United Nations science body calls for halt on climate-hacking experiments

Geoengineering moratorium proposal will go to UN Biodiversity Convention

Nairobi, Kenya - A formal recommendation for a moratorium on all climate geoengineering activities is being sent to the United Nations Convention on Biological Diversity (CBD) for consideration by its 193 member governments when the CBD gathers in Nagoya Japan.

Governments attending the Nairobi meeting of the scientific subcommittee of the UN Convention (SBSTTA 14) agreed late last week to forward the groundbreaking recommendation after a high degree of consensus was reached. In a related move, the scientific subcommittee also reviewed and supported the ongoing global moratorium on one geoengineering technique, ocean fertilization, adopted by the Biodiversity Convention in Bonn in 2008.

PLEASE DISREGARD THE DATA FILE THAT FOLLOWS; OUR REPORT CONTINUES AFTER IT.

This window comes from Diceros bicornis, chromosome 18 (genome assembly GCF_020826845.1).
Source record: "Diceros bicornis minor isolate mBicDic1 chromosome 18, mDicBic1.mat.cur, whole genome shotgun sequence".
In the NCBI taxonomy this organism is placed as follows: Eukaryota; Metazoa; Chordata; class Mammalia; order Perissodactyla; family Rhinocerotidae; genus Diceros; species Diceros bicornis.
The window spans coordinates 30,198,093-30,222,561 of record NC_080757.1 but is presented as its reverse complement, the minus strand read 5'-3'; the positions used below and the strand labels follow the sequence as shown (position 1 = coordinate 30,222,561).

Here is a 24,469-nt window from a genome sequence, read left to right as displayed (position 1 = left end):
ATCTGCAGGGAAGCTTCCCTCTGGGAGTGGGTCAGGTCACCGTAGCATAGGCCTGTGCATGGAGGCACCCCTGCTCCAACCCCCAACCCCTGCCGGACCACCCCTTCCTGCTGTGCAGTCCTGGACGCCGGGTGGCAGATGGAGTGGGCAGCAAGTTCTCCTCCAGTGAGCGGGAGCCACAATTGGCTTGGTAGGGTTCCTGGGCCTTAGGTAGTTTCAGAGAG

The historic recommendation from SBSTTA 14 is the first time a UN body has addressed geoengineering governance since the adoption of the Environmental Modification Treaty in the 1970s. SBSTTA requests that “no climate-related geo-engineering activities take place until there is an adequate scientific basis on which to justify such activities and appropriate consideration of the associated risks for the environment and biodiversity and associated social, economic and cultural impacts”. (1) The moratorium proposal received near-unanimous support with strong statements from countries in Africa, Asia, Europe and Latin America.  However, the recommendation will be forwarded to COP 10 (Conference of the Parties) of the CBD in October in "square brackets" signalling that the consensus is not absolute. Earlier in the week it seemed there was unanimous agreement on the text after some delegations consulted with their capitals.  But on the final day Canada apologetically announced that it could not support the text and asked that it be placed in brackets for consideration in Nagoya. Decisions in the CBD are customarily consensus-based.

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